The coins have, so far, been quite generous, which is a good thing because a) you will have to upgrade your car in order to win some races, b) your upgrades don’t carry across to any new vehicles you unlock, and c) you can’t determine what order you upgrade a particular vehicle. So, for example, let’s say you’re having trouble in one of the ‘chase races’, and you just want to increase your speed a bit: you’ll have no option but to buy every upgrade until the speed option becomes available to you. The order is pre-determined so you might have to spend 8000 coins before you’re even given the option to spend 2000 on a speed upgrade.

Now, you can also use those coins to buy new, better cars, so why not just buy progressively better cars (jumping, say, 3 or 4 cars in the list at a time), and fully upgrade these, thus saving money on upgrading the cars in between!? Well, whilst it’s a fairly valid option for the championships, it’s not so much one for the challenges because you have to complete these using certain vehicles. So, having long since abandoned my ice cream truck (which I’d spent exactly zero coins upgrading) I found that I needed it for a challenge, and it became quite clear, quite quickly, that I’d need to invest in it in order to complete that challenge.

005-table-top-racingOn the one hand, it can be quite frustrating spending money on a car for one, maybe two races/challenges, but, on balance, I think it’s necessary to keep the game’s progression on an even keel, and prevent it becoming overly easy. I’m as much a fan of exploiting loop holes as the next guy, but was, for the most part, OK with Table Top Racing closing this one, and felt that it increased the difficulty just enough to make the game challenging. So, knowing I couldn’t be frivolous with my coins, I’d work my way through a Championship, upgrading my car when absolutely necessary, but often not get three stars in every individual event. However, once I’d won the finale, and unlocked the better car, I could go back through those individual events again, and increase my haul of stars. To be honest, I was having so much fun that I sort of welcomed the opportunity to have another crack at them, but with an increased chance of laying the smack-down on a particular car which had been giving me trouble previously.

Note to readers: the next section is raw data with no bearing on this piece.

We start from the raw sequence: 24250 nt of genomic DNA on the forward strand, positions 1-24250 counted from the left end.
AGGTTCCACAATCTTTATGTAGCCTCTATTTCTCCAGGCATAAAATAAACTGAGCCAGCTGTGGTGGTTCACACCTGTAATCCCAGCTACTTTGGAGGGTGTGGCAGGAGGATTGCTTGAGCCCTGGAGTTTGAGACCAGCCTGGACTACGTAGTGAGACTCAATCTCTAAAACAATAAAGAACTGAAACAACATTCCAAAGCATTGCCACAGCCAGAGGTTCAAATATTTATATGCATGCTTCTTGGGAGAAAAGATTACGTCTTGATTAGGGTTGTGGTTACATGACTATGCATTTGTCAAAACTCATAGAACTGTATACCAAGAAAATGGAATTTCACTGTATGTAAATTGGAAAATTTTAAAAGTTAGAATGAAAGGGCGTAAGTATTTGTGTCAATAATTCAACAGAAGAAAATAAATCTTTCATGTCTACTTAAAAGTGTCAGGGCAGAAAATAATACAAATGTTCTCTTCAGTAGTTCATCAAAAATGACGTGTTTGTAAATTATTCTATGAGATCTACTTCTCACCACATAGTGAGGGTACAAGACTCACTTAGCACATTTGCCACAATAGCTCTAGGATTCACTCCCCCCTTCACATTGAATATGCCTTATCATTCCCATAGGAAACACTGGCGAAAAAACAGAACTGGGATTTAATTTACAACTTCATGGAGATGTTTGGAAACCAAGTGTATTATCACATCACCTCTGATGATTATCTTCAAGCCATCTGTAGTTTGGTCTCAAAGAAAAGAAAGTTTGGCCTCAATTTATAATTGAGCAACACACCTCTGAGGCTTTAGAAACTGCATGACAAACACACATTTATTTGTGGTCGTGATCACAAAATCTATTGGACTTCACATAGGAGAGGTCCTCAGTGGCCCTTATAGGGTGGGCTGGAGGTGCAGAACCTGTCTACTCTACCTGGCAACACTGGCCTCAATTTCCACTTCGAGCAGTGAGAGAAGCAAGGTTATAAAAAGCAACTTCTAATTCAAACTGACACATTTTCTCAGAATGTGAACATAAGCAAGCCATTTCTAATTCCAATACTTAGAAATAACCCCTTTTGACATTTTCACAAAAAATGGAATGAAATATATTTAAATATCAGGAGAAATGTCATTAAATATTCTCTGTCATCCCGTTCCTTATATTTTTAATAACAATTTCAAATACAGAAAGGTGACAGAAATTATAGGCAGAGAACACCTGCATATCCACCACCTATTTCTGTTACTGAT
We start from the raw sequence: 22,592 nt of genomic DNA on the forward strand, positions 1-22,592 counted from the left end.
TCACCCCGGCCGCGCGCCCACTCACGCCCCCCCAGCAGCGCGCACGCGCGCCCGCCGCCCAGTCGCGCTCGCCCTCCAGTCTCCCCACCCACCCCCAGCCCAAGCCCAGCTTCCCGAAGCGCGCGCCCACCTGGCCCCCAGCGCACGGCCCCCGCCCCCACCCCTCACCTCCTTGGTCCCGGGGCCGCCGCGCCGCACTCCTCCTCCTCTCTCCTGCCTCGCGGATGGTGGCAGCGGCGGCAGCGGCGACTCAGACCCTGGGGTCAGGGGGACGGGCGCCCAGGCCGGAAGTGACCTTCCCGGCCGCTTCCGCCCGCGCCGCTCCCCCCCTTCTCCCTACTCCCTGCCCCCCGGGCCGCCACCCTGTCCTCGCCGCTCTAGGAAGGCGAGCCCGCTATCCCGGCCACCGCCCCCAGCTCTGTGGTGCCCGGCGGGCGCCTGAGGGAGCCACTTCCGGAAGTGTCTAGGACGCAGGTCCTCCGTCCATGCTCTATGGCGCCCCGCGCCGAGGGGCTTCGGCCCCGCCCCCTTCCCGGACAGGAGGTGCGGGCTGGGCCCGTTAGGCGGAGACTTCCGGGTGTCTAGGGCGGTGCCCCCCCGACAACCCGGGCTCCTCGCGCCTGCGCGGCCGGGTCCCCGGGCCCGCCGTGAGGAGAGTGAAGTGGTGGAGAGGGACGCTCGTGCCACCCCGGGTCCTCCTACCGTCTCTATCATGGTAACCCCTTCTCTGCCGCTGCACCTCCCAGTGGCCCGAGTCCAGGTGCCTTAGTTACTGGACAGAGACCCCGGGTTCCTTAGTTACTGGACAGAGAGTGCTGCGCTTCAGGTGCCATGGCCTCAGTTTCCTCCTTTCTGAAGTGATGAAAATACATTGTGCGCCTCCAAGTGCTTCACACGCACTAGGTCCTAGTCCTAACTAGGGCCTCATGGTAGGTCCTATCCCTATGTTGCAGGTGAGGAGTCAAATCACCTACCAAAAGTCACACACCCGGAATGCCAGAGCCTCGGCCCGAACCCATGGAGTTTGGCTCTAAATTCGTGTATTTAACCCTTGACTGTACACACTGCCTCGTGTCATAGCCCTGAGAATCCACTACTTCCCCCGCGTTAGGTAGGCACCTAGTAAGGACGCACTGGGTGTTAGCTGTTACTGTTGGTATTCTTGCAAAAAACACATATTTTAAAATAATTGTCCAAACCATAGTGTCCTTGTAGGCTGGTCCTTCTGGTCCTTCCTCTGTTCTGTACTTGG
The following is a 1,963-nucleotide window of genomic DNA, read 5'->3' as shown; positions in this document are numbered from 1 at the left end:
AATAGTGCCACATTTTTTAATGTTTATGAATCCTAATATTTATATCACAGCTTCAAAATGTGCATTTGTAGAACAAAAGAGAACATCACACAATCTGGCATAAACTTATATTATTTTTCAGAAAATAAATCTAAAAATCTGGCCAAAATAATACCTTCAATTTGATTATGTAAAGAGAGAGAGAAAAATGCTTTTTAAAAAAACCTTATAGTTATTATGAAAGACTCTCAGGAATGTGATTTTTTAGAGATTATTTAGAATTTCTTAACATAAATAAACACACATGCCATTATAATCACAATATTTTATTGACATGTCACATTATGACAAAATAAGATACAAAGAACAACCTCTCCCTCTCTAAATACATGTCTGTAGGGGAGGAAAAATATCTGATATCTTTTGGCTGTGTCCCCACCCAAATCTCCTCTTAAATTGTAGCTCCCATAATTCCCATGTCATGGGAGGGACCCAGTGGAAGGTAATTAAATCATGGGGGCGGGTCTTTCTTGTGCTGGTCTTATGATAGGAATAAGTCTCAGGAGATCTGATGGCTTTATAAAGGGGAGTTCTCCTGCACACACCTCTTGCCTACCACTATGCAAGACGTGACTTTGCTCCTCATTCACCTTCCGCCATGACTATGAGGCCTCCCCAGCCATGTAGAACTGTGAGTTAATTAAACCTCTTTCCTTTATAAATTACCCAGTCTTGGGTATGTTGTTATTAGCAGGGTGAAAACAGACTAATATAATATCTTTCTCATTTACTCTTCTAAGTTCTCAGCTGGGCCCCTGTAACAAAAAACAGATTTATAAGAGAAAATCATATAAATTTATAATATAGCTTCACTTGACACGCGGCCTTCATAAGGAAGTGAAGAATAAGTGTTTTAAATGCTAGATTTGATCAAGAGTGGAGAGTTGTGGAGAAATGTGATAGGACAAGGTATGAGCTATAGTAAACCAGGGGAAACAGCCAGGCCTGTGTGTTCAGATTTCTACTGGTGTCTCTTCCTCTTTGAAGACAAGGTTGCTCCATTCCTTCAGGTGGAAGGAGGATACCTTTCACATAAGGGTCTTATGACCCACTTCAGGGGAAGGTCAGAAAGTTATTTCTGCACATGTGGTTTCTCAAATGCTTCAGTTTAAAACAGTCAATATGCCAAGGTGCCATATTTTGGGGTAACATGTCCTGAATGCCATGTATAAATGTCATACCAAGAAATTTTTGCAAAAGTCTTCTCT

When it becomes (arguably) more of an issue though, is when it comes to the ‘Drift’ challenge, which is yet another game mode available in Table Top Racing. As far as I can tell, you can only compete in this using one specific vehicle, which is expensive and/or isn’t unlocked until deep in the game. Again, that’s fine, and standard for a lot of games to increase the (re)playability, but it did mean that I was unable to play it before writing this review (it has, however, both given me a goal and piqued my interest, so, you know, swings and roundabouts and all that). I should also point out that there is the option to buy coins in-game, but a) I’m not a big fan of paying real money for stuff in general, and more importantly, b) I managed just fine without doing so anyway.

The final game mode in Table Top Racing is, of course, the multi-player/online option. Again, at the time of writing this review, I’d been unable to experience this, but I’m told there’ll be a true online mode (with lobbies and whatnot), and an ad-hoc/localised type one, where you’ll be able to bomb, missile and EMP the stuffing out of your friends until the cows come home. Which, is, you know, a pretty big incentive, right there….


All-in-all, Table Top Racing is a joyous, addictive little game, and at £4.99/€5.99/$7.99 in the PS Store, it’s a reasonably cheap one too. To be clear, this isn’t necessarily a game that you’re going to dedicate months, or even weeks of your life to exclusively, but I can definitely see it being a fun little pick-up-and-play title that I’ll return to whenever I fancy a dose of colourful, nitro-induced mayhem. It’s a relatively simple game, but done very, very well, and given that I struggled to put it down (when usually, I can’t abide any game involving acceleration, cornering and suchlike), that, in itself, is high praise indeed.